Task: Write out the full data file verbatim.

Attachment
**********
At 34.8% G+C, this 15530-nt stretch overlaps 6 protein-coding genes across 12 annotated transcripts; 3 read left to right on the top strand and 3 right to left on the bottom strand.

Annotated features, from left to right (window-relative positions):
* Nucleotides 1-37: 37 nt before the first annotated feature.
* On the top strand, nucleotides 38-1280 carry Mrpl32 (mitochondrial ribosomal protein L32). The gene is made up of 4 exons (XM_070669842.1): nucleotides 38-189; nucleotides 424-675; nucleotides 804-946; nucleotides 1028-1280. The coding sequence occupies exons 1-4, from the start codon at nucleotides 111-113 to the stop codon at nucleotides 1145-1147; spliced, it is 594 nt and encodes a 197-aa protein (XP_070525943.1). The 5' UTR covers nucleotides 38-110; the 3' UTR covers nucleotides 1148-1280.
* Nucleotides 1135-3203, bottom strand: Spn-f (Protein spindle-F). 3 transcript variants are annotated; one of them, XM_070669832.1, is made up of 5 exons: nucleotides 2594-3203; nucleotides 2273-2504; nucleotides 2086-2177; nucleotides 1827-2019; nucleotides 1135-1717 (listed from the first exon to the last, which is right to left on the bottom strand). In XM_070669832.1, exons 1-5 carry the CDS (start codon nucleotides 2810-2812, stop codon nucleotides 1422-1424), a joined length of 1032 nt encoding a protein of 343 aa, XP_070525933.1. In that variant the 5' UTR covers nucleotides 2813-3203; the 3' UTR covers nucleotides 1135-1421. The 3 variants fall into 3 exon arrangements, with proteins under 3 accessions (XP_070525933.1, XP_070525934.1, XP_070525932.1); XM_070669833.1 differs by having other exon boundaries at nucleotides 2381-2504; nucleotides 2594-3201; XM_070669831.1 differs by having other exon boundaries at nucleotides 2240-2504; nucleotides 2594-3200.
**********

At 34.8% G+C, this 15530-nt stretch overlaps 6 protein-coding genes across 12 annotated transcripts; 3 read left to right on the top strand and 3 right to left on the bottom strand.

Annotated features, from left to right (window-relative positions):
* Nucleotides 1-37: 37 nt before the first annotated feature.
* On the top strand, nucleotides 38-1280 carry Mrpl32 (mitochondrial ribosomal protein L32). The gene is made up of 4 exons (XM_070669842.1): nucleotides 38-189; nucleotides 424-675; nucleotides 804-946; nucleotides 1028-1280. The coding sequence occupies exons 1-4, from the start codon at nucleotides 111-113 to the stop codon at nucleotides 1145-1147; spliced, it is 594 nt and encodes a 197-aa protein (XP_070525943.1). The 5' UTR covers nucleotides 38-110; the 3' UTR covers nucleotides 1148-1280.
* Nucleotides 1135-3203, bottom strand: Spn-f (Protein spindle-F). 3 transcript variants are annotated; one of them, XM_070669832.1, is made up of 5 exons: nucleotides 2594-3203; nucleotides 2273-2504; nucleotides 2086-2177; nucleotides 1827-2019; nucleotides 1135-1717 (listed from the first exon to the last, which is right to left on the bottom strand). In XM_070669832.1, exons 1-5 carry the CDS (start codon nucleotides 2810-2812, stop codon nucleotides 1422-1424), a joined length of 1032 nt encoding a protein of 343 aa, XP_070525933.1. In that variant the 5' UTR covers nucleotides 2813-3203; the 3' UTR covers nucleotides 1135-1421. The 3 variants fall into 3 exon arrangements, with proteins under 3 accessions (XP_070525933.1, XP_070525934.1, XP_070525932.1); XM_070669833.1 differs by having other exon boundaries at nucleotides 2381-2504; nucleotides 2594-3201; XM_070669831.1 differs by having other exon boundaries at nucleotides 2240-2504; nucleotides 2594-3200.